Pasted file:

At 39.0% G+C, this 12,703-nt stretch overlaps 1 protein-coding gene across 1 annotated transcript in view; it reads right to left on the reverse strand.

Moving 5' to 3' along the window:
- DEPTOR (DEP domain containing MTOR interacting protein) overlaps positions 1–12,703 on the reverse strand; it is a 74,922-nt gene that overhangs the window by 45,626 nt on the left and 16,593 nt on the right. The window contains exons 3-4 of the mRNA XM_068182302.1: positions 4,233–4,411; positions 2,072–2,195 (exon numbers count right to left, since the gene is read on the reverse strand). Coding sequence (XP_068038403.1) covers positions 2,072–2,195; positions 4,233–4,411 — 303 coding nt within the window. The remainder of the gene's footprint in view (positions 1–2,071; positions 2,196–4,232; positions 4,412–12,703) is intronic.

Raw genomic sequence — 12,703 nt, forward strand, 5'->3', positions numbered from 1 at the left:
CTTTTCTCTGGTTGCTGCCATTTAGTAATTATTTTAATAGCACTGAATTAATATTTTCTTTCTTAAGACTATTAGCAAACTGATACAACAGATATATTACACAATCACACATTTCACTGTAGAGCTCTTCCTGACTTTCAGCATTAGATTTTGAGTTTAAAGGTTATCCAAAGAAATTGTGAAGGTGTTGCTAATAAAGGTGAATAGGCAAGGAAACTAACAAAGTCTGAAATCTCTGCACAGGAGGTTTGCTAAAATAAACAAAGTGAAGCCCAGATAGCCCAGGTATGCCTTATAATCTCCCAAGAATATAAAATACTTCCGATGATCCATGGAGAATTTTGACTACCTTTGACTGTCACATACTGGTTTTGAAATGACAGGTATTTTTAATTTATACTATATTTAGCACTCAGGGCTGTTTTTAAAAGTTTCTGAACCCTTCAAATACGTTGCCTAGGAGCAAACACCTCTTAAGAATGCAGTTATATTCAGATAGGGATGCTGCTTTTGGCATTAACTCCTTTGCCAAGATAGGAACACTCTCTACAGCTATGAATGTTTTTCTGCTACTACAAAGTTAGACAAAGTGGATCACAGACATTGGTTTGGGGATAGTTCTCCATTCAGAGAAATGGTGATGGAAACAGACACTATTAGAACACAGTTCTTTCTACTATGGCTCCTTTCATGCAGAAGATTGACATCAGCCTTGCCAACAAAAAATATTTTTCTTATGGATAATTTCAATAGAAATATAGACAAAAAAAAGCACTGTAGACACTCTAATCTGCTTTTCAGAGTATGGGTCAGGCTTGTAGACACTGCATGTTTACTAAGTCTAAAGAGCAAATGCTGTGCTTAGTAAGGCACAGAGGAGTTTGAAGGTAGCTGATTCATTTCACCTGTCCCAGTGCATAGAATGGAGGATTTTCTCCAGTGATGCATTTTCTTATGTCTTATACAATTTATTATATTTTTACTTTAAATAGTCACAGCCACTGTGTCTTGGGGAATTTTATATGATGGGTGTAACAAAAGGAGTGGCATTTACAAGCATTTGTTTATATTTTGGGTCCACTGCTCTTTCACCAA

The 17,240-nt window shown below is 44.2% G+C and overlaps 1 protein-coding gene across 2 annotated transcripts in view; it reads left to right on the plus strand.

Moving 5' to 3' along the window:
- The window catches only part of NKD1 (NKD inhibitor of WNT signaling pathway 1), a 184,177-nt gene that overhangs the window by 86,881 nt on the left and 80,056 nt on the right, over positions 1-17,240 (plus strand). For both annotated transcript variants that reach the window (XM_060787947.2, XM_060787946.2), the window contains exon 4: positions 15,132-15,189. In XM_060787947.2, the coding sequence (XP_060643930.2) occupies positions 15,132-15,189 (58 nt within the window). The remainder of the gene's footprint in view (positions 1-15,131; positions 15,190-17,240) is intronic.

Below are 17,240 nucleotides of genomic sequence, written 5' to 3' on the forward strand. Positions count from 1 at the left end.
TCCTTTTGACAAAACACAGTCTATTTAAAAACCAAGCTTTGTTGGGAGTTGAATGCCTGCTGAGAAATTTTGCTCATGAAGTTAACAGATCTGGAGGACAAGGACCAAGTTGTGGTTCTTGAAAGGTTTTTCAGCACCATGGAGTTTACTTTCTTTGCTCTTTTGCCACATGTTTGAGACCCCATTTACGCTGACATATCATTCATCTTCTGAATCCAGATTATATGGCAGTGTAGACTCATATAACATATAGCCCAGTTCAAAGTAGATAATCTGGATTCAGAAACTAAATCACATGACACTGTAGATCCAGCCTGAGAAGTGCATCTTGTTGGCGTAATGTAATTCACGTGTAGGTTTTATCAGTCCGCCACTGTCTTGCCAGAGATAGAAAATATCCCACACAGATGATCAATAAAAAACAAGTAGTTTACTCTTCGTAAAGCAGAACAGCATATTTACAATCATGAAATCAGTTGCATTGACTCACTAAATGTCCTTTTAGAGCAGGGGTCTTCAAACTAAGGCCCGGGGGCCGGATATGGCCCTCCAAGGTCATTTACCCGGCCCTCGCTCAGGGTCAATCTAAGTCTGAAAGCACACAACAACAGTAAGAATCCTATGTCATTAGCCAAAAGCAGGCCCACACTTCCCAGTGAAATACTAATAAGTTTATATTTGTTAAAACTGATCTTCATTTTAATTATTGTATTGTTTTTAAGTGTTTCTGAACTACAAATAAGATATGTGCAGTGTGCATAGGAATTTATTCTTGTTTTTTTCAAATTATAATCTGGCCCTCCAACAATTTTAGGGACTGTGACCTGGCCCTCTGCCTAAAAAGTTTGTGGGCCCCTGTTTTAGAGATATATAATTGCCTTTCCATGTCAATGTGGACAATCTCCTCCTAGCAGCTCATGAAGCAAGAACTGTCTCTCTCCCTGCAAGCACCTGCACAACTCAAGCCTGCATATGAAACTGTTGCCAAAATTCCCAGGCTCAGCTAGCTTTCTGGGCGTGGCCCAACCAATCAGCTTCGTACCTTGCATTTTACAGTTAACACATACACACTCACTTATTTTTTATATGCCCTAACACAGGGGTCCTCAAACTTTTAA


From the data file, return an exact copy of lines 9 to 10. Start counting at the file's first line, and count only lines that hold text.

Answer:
Below are 17,240 nucleotides of genomic sequence, written 5' to 3' on the forward strand. Positions count from 1 at the left end.
TCCTTTTGACAAAACACAGTCTATTTAAAAACCAAGCTTTGTTGGGAGTTGAATGCCTGCTGAGAAATTTTGCTCATGAAGTTAACAGATCTGGAGGACAAGGACCAAGTTGTGGTTCTTGAAAGGTTTTTCAGCACCATGGAGTTTACTTTCTTTGCTCTTTTGCCACATGTTTGAGACCCCATTTACGCTGACATATCATTCATCTTCTGAATCCAGATTATATGGCAGTGTAGACTCATATAACATATAGCCCAGTTCAAAGTAGATAATCTGGATTCAGAAACTAAATCACATGACACTGTAGATCCAGCCTGAGAAGTGCATCTTGTTGGCGTAATGTAATTCACGTGTAGGTTTTATCAGTCCGCCACTGTCTTGCCAGAGATAGAAAATATCCCACACAGATGATCAATAAAAAACAAGTAGTTTACTCTTCGTAAAGCAGAACAGCATATTTACAATCATGAAATCAGTTGCATTGACTCACTAAATGTCCTTTTAGAGCAGGGGTCTTCAAACTAAGGCCCGGGGGCCGGATATGGCCCTCCAAGGTCATTTACCCGGCCCTCGCTCAGGGTCAATCTAAGTCTGAAAGCACACAACAACAGTAAGAATCCTATGTCATTAGCCAAAAGCAGGCCCACACTTCCCAGTGAAATACTAATAAGTTTATATTTGTTAAAACTGATCTTCATTTTAATTATTGTATTGTTTTTAAGTGTTTCTGAACTACAAATAAGATATGTGCAGTGTGCATAGGAATTTATTCTTGTTTTTTTCAAATTATAATCTGGCCCTCCAACAATTTTAGGGACTGTGACCTGGCCCTCTGCCTAAAAAGTTTGTGGGCCCCTGTTTTAGAGATATATAATTGCCTTTCCATGTCAATGTGGACAATCTCCTCCTAGCAGCTCATGAAGCAAGAACTGTCTCTCTCCCTGCAAGCACCTGCACAACTCAAGCCTGCATATGAAACTGTTGCCAAAATTCCCAGGCTCAGCTAGCTTTCTGGGCGTGGCCCAACCAATCAGCTTCGTACCTTGCATTTTACAGTTAACACATACACACTCACTTATTTTTTATATGCCCTAACACAGGGGTCCTCAAACTTTTAA